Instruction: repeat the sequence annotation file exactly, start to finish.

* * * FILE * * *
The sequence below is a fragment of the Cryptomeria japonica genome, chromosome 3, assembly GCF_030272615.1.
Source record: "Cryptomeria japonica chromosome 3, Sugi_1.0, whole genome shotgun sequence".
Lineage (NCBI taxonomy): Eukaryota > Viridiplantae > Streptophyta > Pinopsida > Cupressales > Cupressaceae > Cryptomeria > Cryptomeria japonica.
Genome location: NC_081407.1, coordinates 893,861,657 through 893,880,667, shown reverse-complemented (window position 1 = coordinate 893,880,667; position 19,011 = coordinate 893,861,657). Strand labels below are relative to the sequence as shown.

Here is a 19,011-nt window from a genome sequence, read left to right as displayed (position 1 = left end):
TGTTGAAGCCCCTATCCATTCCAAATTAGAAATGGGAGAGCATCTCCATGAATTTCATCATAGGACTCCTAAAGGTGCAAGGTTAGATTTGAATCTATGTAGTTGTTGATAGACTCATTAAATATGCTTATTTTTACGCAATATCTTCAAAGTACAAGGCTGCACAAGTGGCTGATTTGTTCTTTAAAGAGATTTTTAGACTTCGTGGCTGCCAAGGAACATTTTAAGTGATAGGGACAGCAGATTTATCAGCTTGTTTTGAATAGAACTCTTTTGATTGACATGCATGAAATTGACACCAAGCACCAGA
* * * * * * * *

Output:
The sequence below is a fragment of the Cryptomeria japonica genome, chromosome 3, assembly GCF_030272615.1.
Source record: "Cryptomeria japonica chromosome 3, Sugi_1.0, whole genome shotgun sequence".
Lineage (NCBI taxonomy): Eukaryota > Viridiplantae > Streptophyta > Pinopsida > Cupressales > Cupressaceae > Cryptomeria > Cryptomeria japonica.
Genome location: NC_081407.1, coordinates 893,861,657 through 893,880,667, shown reverse-complemented (window position 1 = coordinate 893,880,667; position 19,011 = coordinate 893,861,657). Strand labels below are relative to the sequence as shown.

Here is a 19,011-nt window from a genome sequence, read left to right as displayed (position 1 = left end):
TGTTGAAGCCCCTATCCATTCCAAATTAGAAATGGGAGAGCATCTCCATGAATTTCATCATAGGACTCCTAAAGGTGCAAGGTTAGATTTGAATCTATGTAGTTGTTGATAGACTCATTAAATATGCTTATTTTTACGCAATATCTTCAAAGTACAAGGCTGCACAAGTGGCTGATTTGTTCTTTAAAGAGATTTTTAGACTTCGTGGCTGCCAAGGAACATTTTAAGTGATAGGGACAGCAGATTTATCAGCTTGTTTTGAATAGAACTCTTTTGATTGACATGCATGAAATTGACACCAAGCACCAGA